Hemingway Huynh said his message at North Salem is 'don't be a victim of your circumstance.' (Photo by Cristal Bravo Mota)
Hemingway Huynh said his message at North Salem is "don't be a victim of your circumstance." (Photo by Cristal Bravo Mota)

As a North Salem freshman in the early 1990s, Hemingway Huynh was proud to earn a spot on the boys basketball team.

His parents – Vietnamese immigrants – had a different view, however.

“First summer league game, they were like, 'What are you doing?'” Huynh said. “'We have two jobs. We've got to work. We have to pay rent. You're never playing basketball.' I was like, 'Yeah, I get it.'”

Huynh's basketball career never got off the ground, but three decades later, he has come full circle as the new coach at North Salem, replacing Bryan Huber.

In his professional life, Huynh is a model of success. He graduated from the University of Portland and earned a master's degree from Ohio State. He became an inventor and made his mark in the tech industry by founding Prolifiq Software.

Two years ago, he moved back to Oregon from New Jersey and got involved in the local basketball scene, making it his mission to serve marginalized communities. Huynh began coaching with The Pac Salem, a nonprofit athletic training organization that has become one of the state's largest basketball clubs. He became an assistant at North Salem, where his son, Maverick, will be a senior this year.

Now Huynh is ready to take the reins at North Salem, right down the street from his parents' house.

“I've been in the community a long time,” he said. “People are excited because they know how much we're going to engage the community. We're going to go to every event, as much as we can.”

The Vikings have struggled on the court of late, going 8-16 and 2-23 the last two seasons, and will carry a 23-game losing streak into next season. They are 0-24 in the 6A Central Valley Conference since moving back from 5A in 2022-23.

Huynh expects the team to improve next season – “I know we're going to be better, just by summer league and what we've done,” he said – but he is intent on stressing to his players what they can achieve off the court. He sees it as an opportunity to impart his wisdom to athletes, many of whom are in difficult living situations.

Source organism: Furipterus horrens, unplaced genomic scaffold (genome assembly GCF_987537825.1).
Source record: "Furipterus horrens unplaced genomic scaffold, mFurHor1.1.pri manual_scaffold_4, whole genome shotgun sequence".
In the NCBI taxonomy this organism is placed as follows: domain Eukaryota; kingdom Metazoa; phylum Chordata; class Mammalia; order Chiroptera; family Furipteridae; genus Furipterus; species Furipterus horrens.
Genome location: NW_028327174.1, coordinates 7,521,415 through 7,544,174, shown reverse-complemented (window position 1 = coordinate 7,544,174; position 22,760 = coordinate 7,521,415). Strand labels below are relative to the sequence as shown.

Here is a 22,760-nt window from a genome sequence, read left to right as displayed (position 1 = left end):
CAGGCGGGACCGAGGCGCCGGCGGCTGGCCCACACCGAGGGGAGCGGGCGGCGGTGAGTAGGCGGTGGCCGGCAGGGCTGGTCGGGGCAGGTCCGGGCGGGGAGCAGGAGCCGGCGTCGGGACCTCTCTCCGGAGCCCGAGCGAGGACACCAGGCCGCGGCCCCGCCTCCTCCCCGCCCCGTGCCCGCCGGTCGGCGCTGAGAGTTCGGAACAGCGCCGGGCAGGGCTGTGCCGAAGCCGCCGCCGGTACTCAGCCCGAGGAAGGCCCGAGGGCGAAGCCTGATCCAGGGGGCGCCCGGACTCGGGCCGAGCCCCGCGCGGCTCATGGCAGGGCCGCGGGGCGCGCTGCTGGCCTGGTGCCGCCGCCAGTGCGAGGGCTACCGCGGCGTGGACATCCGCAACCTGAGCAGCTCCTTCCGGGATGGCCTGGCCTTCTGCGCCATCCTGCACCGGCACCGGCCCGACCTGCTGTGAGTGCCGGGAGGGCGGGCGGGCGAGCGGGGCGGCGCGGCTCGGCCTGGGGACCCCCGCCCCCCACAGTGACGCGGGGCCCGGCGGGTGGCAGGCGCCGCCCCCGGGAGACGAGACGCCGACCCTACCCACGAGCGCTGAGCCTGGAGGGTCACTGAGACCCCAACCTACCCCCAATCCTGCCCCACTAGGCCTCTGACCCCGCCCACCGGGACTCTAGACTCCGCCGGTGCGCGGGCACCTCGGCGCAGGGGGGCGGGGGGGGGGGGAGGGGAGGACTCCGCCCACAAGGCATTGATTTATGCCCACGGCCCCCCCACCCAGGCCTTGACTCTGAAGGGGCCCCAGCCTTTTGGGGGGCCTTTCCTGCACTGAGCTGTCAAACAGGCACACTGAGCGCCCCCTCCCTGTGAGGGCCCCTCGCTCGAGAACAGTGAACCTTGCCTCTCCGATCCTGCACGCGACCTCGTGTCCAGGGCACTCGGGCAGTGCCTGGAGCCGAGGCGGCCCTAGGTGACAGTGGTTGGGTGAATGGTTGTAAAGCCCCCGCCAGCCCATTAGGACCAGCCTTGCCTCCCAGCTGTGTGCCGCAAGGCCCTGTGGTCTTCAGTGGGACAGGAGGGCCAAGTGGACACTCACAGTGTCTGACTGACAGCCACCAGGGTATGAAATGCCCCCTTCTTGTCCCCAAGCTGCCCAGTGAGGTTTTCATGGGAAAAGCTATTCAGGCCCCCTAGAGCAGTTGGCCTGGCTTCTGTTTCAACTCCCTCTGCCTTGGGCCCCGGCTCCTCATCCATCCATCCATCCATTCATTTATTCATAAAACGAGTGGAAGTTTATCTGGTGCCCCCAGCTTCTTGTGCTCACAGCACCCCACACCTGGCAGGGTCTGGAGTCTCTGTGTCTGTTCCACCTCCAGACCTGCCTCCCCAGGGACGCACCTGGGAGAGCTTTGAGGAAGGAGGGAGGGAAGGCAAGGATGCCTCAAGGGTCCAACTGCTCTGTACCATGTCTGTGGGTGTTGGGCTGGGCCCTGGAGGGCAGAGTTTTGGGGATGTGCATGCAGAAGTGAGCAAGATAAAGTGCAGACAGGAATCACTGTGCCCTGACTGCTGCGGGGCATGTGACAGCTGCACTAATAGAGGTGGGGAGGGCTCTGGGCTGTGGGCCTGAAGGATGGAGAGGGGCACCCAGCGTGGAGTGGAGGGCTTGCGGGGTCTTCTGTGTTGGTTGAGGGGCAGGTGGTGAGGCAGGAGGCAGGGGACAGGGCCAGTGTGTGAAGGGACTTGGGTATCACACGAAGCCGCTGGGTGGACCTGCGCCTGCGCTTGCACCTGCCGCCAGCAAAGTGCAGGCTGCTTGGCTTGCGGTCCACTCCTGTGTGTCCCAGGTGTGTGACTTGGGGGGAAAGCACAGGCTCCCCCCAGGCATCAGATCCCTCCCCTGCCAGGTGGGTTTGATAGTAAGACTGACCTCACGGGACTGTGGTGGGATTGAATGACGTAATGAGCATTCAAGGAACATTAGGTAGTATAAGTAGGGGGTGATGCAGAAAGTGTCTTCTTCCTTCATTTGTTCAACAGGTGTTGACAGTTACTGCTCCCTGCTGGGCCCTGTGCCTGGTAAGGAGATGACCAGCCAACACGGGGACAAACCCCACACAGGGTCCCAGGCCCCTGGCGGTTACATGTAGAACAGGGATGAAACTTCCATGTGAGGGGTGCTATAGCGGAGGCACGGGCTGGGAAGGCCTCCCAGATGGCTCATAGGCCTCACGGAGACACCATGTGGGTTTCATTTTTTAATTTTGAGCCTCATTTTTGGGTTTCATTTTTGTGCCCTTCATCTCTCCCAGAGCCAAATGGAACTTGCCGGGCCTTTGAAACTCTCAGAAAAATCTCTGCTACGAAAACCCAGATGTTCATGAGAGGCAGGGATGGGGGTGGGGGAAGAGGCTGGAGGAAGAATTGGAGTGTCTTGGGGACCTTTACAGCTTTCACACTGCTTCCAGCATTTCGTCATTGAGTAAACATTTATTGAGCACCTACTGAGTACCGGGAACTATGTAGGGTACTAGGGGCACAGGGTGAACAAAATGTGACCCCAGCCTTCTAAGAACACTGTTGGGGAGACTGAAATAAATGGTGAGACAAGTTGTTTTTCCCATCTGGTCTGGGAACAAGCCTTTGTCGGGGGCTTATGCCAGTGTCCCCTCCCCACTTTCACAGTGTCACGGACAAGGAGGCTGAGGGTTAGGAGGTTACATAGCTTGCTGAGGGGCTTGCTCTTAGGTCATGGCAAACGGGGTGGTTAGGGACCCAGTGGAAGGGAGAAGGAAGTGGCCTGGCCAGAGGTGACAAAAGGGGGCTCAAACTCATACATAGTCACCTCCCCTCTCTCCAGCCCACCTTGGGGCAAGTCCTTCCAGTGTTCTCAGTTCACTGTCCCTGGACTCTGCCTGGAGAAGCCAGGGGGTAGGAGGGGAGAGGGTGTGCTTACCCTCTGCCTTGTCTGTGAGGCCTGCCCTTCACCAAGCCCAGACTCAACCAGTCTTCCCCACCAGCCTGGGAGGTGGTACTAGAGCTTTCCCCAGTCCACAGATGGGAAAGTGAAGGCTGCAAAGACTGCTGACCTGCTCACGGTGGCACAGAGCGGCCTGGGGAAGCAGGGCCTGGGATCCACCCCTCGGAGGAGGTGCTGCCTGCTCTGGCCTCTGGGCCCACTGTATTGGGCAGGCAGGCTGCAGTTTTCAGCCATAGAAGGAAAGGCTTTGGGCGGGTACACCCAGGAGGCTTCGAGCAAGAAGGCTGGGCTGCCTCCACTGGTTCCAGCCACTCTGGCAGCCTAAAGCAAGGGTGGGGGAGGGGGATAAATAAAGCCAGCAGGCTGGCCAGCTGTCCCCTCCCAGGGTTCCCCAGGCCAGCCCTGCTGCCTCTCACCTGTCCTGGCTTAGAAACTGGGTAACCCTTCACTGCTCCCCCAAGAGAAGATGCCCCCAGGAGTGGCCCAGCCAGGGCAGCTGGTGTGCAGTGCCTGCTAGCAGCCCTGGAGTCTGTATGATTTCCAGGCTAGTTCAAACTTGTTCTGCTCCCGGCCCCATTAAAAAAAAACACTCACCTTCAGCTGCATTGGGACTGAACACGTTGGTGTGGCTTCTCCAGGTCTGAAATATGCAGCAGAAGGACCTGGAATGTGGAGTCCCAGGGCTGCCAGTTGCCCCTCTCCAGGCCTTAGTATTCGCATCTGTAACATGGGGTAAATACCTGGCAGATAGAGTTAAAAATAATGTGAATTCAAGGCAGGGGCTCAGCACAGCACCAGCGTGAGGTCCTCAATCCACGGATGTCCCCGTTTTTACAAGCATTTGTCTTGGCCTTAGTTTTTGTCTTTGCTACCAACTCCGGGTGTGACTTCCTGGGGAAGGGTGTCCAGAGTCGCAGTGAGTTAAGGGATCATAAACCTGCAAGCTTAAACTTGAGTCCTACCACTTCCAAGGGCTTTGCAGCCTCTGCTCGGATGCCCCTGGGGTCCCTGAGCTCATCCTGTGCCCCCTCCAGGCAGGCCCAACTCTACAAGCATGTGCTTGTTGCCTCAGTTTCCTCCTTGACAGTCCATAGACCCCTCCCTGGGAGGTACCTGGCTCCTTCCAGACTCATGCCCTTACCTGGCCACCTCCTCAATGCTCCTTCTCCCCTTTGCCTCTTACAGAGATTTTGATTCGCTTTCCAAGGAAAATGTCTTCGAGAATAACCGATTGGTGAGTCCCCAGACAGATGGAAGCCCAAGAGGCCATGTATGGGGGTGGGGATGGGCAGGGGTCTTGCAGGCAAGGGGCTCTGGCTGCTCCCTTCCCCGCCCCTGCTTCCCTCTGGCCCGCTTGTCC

“I'm like, 'Don't make that an excuse, don't be a victim of your circumstance,'” Huynh said. “'I came from the same area. I grew up poor, worked all the way through college. I know how it feels to be hopeless. But if you work hard enough and you care about each other, you will go far. Just have that self-determination.'”

Huynh has made an impact at The Pac, which has a 12,000-square foot facility in Salem. The Pac has 40 boys and girls teams in the fall and spring, primarily based in Salem, Albany, Silverton and Woodburn but attracting athletes from as far away as Southwest Washington and Roseburg.

Players can join The Pac for $300, but about half of them are on scholarships.

“Most kids don't pay more than $50,” Huynh said. “It's always been our mission to teach. We require them to sign a contract about academics, behavior and mental health, too.

“It's just all about development. It's not about winning or losing. We focus on the 99 percent. We don't recruit top kids. If they come out, great. But we teach lessons of life, working hard.”

Coaching at North Salem has given Huynh a front row seat to the career of Maverick, a guard who has received all-league honors the last two years. Huynh joked that Maverick is a “miracle baby” in that he has sprouted to 5-10, four inches past his father.

“He's a kid that didn't play until the sixth grade,” Huynh said. “He grew a little bit. He was always cut or on the B team until freshman year. He put in the skills. He just works at it.”

Titans go with Sanderson

Former Central and McKay coach Dean Sanderson is the new coach at West Salem.

Sanderson, who went a combined 93-169 in three seasons at Central (2020-23) and eight seasons at McKay (2011-19), assisted with the Titans last season under Travis Myers.

Myers resigned from the position after leading West Salem to a 20-6 record and into the second round of the 6A playoffs. In eight seasons, Myers went 134-64.

"I think it's time for a change in, kind of, my direction in the basketball world," Myers told the Statesman Journal. "I think it's time for a different challenge — and maybe a new voice for West Salem."

Myers is open to continue coaching, he told the Statesman Journal.

"If there's an opportunity that works for me and works for my family – where I feel like I can positively impact a program and some kids, yeah, I'll definitely go compete for one," Myers said. "But it's gotta be one that I feel is gonna work."

Ioane to South Salem

South Salem has hired former Willamette University coach Kip Ioane to fill its boys coaching vacancy.

Ioane was Willamette's head coach for 14 seasons (2009-23), compiling a record of 85-243. He played at Willamette and assisted there for eight seasons before becoming the Bearcats' coach.

Ioane succeeds Travis Brown, the team's coach for the past five seasons. South Salem finished 23-3 in Brown's first year but went 33-55 in the last four seasons, including 9-15 in 2023-24.

Carpenter switches at Willamette

Chad Carpenter, Willamette's boys coach for the last 11 seasons, is now the girls coach at the school.

Carpenter fills the spot vacated by Danielle McBride, who resigned after going 111-87 in eight seasons. The Wolverines are 68-19 in the last three seasons, including 21-9 last season, when they made the 6A semifinals behind a deep junior class.

Carpenter went 114-147 during his tenure with the boys team, going 3-22 last season. Assistant Jake O'Connor will replace him.